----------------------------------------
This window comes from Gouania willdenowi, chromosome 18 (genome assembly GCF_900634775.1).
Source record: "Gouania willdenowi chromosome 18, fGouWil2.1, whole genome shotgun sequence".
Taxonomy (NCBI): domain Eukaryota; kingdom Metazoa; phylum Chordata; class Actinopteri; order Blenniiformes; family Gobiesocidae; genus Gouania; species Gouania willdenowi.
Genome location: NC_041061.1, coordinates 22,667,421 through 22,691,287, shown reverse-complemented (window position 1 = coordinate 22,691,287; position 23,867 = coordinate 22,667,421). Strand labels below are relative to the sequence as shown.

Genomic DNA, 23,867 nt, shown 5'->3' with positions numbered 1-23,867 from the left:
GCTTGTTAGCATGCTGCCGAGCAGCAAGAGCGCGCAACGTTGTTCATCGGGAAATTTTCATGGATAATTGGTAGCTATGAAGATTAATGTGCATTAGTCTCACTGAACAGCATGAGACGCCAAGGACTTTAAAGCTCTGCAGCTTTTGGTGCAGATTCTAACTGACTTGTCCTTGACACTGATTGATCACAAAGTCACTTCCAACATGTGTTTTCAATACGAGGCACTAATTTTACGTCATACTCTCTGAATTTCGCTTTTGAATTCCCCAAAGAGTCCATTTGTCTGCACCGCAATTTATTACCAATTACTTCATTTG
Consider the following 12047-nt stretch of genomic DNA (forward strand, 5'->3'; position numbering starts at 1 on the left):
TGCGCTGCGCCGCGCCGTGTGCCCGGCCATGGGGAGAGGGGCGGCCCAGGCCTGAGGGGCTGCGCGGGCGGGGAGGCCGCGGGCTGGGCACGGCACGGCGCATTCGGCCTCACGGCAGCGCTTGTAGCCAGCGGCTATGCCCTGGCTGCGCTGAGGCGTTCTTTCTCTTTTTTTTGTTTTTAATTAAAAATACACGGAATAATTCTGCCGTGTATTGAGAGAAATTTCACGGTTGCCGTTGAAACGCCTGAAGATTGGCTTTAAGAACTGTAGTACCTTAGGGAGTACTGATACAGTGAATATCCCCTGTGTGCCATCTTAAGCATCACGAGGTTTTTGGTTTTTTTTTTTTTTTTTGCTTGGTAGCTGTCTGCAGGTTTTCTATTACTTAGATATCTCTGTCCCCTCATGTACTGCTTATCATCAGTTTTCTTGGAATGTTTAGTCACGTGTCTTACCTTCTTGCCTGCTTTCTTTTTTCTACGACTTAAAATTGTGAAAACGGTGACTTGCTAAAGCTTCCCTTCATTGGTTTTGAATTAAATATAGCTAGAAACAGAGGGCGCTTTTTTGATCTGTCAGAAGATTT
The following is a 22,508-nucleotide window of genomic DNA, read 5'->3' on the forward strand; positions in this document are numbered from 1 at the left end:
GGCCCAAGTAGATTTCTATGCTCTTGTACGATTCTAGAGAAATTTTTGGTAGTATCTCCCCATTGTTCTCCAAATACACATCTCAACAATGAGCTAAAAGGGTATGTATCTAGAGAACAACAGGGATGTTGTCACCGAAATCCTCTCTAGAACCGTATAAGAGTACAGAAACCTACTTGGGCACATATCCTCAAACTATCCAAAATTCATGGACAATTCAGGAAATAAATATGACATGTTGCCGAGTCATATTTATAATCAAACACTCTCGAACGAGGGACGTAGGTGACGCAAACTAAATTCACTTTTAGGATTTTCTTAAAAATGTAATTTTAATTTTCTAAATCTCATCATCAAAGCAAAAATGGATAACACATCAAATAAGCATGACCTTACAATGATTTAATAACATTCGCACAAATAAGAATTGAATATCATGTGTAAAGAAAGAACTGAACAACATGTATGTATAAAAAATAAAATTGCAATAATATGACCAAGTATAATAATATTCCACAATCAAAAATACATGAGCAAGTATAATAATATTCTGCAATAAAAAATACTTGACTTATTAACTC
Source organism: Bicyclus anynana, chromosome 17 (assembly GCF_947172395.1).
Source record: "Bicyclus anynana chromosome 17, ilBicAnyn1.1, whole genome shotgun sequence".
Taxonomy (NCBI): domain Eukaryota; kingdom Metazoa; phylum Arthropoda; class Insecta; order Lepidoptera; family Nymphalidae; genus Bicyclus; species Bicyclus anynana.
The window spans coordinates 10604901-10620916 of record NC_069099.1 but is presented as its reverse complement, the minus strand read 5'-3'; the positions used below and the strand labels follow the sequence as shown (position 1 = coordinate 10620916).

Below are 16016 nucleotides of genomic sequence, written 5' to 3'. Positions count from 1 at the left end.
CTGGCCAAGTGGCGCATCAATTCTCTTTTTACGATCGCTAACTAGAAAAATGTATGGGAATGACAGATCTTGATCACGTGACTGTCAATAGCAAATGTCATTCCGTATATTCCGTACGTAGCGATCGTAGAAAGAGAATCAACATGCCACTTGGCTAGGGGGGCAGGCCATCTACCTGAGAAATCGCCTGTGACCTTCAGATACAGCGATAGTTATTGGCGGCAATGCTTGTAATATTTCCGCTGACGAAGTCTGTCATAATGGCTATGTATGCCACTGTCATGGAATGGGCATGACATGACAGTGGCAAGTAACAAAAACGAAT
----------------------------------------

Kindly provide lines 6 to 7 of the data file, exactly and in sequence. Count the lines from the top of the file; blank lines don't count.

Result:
GCTTGTTAGCATGCTGCCGAGCAGCAAGAGCGCGCAACGTTGTTCATCGGGAAATTTTCATGGATAATTGGTAGCTATGAAGATTAATGTGCATTAGTCTCACTGAACAGCATGAGACGCCAAGGACTTTAAAGCTCTGCAGCTTTTGGTGCAGATTCTAACTGACTTGTCCTTGACACTGATTGATCACAAAGTCACTTCCAACATGTGTTTTCAATACGAGGCACTAATTTTACGTCATACTCTCTGAATTTCGCTTTTGAATTCCCCAAAGAGTCCATTTGTCTGCACCGCAATTTATTACCAATTACTTCATTTG
Consider the following 12047-nt stretch of genomic DNA (forward strand, 5'->3'; position numbering starts at 1 on the left):